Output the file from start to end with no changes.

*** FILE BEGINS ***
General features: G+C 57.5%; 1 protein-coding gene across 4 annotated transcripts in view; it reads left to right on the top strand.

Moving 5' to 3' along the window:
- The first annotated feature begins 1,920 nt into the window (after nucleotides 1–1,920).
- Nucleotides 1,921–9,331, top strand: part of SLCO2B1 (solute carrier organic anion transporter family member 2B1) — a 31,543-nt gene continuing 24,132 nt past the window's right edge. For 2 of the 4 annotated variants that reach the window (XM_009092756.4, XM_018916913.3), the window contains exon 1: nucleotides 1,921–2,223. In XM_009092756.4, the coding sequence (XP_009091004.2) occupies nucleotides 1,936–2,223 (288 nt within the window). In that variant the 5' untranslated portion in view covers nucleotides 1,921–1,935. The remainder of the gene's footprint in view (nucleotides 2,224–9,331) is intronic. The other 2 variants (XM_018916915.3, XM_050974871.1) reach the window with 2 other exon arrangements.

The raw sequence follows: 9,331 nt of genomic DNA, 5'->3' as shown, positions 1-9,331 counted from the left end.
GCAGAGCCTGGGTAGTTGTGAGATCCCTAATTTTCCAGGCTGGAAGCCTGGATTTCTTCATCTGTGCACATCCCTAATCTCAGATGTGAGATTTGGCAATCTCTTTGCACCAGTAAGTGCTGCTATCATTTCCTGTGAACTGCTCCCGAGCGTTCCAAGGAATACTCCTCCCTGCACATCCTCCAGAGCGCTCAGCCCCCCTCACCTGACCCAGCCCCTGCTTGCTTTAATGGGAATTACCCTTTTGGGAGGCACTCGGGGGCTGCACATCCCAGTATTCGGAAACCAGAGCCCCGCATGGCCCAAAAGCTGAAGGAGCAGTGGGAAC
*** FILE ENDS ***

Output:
General features: G+C 57.5%; 1 protein-coding gene across 4 annotated transcripts in view; it reads left to right on the top strand.

Moving 5' to 3' along the window:
- The first annotated feature begins 1,920 nt into the window (after nucleotides 1–1,920).
- Nucleotides 1,921–9,331, top strand: part of SLCO2B1 (solute carrier organic anion transporter family member 2B1) — a 31,543-nt gene continuing 24,132 nt past the window's right edge. For 2 of the 4 annotated variants that reach the window (XM_009092756.4, XM_018916913.3), the window contains exon 1: nucleotides 1,921–2,223. In XM_009092756.4, the coding sequence (XP_009091004.2) occupies nucleotides 1,936–2,223 (288 nt within the window). In that variant the 5' untranslated portion in view covers nucleotides 1,921–1,935. The remainder of the gene's footprint in view (nucleotides 2,224–9,331) is intronic. The other 2 variants (XM_018916915.3, XM_050974871.1) reach the window with 2 other exon arrangements.

The raw sequence follows: 9,331 nt of genomic DNA, 5'->3' as shown, positions 1-9,331 counted from the left end.
GCAGAGCCTGGGTAGTTGTGAGATCCCTAATTTTCCAGGCTGGAAGCCTGGATTTCTTCATCTGTGCACATCCCTAATCTCAGATGTGAGATTTGGCAATCTCTTTGCACCAGTAAGTGCTGCTATCATTTCCTGTGAACTGCTCCCGAGCGTTCCAAGGAATACTCCTCCCTGCACATCCTCCAGAGCGCTCAGCCCCCCTCACCTGACCCAGCCCCTGCTTGCTTTAATGGGAATTACCCTTTTGGGAGGCACTCGGGGGCTGCACATCCCAGTATTCGGAAACCAGAGCCCCGCATGGCCCAAAAGCTGAAGGAGCAGTGGGAAC